Two major international agricultural centres have pledged to scale efforts to tackle the hunger challenge in Africa, a statement by both firms said.
The two centres are the Ibadan-based International Institute of Tropical Agriculture (IITA) and the Nairobi-based International Livestock Research Institute (ILRI). The two centres are part of the Consultative Group on International Agricultural Research (CGIAR).
The CGIAR is a strategic alliance that unites organisations involved in agricultural research for sustainable development with the donors that fund such work.
These donors include governments of developing and industrialised countries, foundations and international and regional organisations. The work they support is carried out by the 15 members of the Consortium of International Agricultural Research Centres.
The centres work in close collaboration with hundreds of partner organisations, including national and regional agricultural research institutes, civil society organisations, academia and the private sector. The CGIAR now has 64 governmental and non-governmental members and supports 14 research centres and one intergovernmental research centre , AfricaRice.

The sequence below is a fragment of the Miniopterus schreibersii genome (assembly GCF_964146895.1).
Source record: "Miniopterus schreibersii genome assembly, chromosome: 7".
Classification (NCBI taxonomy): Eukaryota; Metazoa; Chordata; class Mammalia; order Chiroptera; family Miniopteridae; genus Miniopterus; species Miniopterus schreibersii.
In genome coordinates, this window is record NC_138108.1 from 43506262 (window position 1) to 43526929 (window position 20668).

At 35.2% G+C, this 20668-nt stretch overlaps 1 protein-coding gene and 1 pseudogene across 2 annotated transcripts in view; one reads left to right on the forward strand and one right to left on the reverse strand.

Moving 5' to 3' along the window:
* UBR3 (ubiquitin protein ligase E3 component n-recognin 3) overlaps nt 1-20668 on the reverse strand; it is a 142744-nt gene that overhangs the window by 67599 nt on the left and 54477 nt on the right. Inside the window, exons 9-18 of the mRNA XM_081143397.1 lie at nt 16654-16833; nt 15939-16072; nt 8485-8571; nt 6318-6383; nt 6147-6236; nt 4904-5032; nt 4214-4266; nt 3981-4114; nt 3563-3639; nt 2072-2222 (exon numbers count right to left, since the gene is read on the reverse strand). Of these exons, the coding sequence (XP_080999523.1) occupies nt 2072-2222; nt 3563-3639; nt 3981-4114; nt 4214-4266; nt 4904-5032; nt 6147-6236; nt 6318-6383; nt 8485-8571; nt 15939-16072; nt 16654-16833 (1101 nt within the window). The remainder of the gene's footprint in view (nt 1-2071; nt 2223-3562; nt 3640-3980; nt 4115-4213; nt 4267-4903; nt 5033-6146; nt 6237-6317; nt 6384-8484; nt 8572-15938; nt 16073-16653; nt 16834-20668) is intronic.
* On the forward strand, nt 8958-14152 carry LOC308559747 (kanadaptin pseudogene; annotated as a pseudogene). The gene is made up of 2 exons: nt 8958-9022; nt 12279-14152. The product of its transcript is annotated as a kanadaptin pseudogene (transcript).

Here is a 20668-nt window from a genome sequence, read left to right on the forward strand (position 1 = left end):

The CGIAR is sponsored by three UN agencies the Food and Agriculture Organisation (FAO), International Fund for Agricultural Development (IFAD), the UN Development Programme (UNDP) and the World Bank. The statement signed by IITA’s Corporate Communications Officer, Mr Godwin Atser, said that both centres planned to build synergies that would unleash the power of crop and livestock improvements to address poverty and malnutrition in Africa.
It said that IITA Director-General Nteranya Sanginga and ILRI Jimmy Smith were holding discussions in this direction in Ibadan. Sanginga had said at a dinner organised in honour of Smith that he foresaw closer partnership between the two institutes.
He said that IITA alone could not solve all of Africa’s problems, hence the need for partnership with institutes that have vision as IITA. He recalled that both institutes had joined forces in the past in bringing benefits to African farmers in projects such as ‘Promoting Sustainable Agriculture in Borno’(PROSAB), the statement said.
“That project which was implemented in northern Nigeria helped raise incomes by 81 per cent among participating households and also improved the nutrition of beneficiaries.